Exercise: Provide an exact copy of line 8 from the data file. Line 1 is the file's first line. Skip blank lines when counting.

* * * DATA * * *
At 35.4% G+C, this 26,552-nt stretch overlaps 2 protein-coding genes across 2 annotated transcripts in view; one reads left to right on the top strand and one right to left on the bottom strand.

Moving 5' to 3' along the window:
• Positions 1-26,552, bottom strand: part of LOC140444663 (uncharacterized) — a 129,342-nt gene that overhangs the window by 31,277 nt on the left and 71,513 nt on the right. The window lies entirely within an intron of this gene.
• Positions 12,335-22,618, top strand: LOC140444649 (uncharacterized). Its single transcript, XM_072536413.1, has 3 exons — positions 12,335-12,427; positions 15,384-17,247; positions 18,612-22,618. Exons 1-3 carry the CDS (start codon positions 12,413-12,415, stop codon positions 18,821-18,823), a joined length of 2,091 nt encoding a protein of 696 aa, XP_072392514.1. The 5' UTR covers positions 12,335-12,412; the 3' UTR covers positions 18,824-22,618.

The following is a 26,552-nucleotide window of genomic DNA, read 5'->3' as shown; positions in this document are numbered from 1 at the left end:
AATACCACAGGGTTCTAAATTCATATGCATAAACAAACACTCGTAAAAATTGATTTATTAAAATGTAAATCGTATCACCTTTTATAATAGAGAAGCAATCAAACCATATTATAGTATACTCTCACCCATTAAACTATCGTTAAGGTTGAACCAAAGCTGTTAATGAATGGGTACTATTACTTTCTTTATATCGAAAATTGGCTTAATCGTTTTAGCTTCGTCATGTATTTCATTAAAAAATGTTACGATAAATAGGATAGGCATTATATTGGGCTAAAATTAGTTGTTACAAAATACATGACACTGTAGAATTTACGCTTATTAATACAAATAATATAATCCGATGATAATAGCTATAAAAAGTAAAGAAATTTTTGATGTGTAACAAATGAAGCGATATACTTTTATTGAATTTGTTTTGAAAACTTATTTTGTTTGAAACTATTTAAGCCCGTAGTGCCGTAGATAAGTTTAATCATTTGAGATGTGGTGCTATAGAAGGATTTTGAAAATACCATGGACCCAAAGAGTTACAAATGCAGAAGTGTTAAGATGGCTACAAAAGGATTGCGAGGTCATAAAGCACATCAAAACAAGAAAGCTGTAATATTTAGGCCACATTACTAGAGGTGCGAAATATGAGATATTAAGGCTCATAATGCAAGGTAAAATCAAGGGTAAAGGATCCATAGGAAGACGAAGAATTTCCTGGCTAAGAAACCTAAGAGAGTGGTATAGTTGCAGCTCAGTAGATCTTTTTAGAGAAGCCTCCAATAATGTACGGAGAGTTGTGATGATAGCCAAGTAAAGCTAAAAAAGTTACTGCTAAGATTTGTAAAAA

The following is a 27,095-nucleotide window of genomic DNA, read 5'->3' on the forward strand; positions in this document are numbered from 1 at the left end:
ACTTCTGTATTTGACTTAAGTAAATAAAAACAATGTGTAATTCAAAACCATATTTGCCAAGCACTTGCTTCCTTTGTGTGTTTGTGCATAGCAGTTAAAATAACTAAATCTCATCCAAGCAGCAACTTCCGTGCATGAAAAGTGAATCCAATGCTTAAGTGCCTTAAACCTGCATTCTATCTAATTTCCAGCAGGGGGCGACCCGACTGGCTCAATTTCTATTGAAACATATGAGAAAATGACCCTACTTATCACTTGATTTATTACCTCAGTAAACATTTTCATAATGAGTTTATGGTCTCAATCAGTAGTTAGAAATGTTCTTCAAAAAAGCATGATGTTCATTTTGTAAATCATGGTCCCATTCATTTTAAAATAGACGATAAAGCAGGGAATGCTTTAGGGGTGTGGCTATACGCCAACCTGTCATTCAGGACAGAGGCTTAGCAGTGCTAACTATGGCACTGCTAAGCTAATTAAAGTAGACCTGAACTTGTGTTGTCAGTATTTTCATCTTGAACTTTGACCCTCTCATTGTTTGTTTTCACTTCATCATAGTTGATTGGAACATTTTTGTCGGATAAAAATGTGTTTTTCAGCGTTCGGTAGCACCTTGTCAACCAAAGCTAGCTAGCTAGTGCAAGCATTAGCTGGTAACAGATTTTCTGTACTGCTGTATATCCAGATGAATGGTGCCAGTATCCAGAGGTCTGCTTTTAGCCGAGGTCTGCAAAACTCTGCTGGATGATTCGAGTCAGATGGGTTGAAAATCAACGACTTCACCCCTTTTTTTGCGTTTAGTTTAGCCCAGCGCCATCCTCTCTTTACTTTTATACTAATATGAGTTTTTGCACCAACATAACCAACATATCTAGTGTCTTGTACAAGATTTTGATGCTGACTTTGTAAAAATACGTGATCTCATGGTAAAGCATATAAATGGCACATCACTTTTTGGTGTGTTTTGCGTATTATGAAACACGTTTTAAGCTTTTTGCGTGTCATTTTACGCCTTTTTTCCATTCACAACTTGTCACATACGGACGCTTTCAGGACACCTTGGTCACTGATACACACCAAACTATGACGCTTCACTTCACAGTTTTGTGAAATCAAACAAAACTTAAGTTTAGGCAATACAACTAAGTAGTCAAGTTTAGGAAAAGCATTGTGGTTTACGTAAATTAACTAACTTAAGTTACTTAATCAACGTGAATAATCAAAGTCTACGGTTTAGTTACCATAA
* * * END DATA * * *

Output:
ACTTCTGTATTTGACTTAAGTAAATAAAAACAATGTGTAATTCAAAACCATATTTGCCAAGCACTTGCTTCCTTTGTGTGTTTGTGCATAGCAGTTAAAATAACTAAATCTCATCCAAGCAGCAACTTCCGTGCATGAAAAGTGAATCCAATGCTTAAGTGCCTTAAACCTGCATTCTATCTAATTTCCAGCAGGGGGCGACCCGACTGGCTCAATTTCTATTGAAACATATGAGAAAATGACCCTACTTATCACTTGATTTATTACCTCAGTAAACATTTTCATAATGAGTTTATGGTCTCAATCAGTAGTTAGAAATGTTCTTCAAAAAAGCATGATGTTCATTTTGTAAATCATGGTCCCATTCATTTTAAAATAGACGATAAAGCAGGGAATGCTTTAGGGGTGTGGCTATACGCCAACCTGTCATTCAGGACAGAGGCTTAGCAGTGCTAACTATGGCACTGCTAAGCTAATTAAAGTAGACCTGAACTTGTGTTGTCAGTATTTTCATCTTGAACTTTGACCCTCTCATTGTTTGTTTTCACTTCATCATAGTTGATTGGAACATTTTTGTCGGATAAAAATGTGTTTTTCAGCGTTCGGTAGCACCTTGTCAACCAAAGCTAGCTAGCTAGTGCAAGCATTAGCTGGTAACAGATTTTCTGTACTGCTGTATATCCAGATGAATGGTGCCAGTATCCAGAGGTCTGCTTTTAGCCGAGGTCTGCAAAACTCTGCTGGATGATTCGAGTCAGATGGGTTGAAAATCAACGACTTCACCCCTTTTTTTGCGTTTAGTTTAGCCCAGCGCCATCCTCTCTTTACTTTTATACTAATATGAGTTTTTGCACCAACATAACCAACATATCTAGTGTCTTGTACAAGATTTTGATGCTGACTTTGTAAAAATACGTGATCTCATGGTAAAGCATATAAATGGCACATCACTTTTTGGTGTGTTTTGCGTATTATGAAACACGTTTTAAGCTTTTTGCGTGTCATTTTACGCCTTTTTTCCATTCACAACTTGTCACATACGGACGCTTTCAGGACACCTTGGTCACTGATACACACCAAACTATGACGCTTCACTTCACAGTTTTGTGAAATCAAACAAAACTTAAGTTTAGGCAATACAACTAAGTAGTCAAGTTTAGGAAAAGCATTGTGGTTTACGTAAATTAACTAACTTAAGTTACTTAATCAACGTGAATAATCAAAGTCTACGGTTTAGTTACCATAA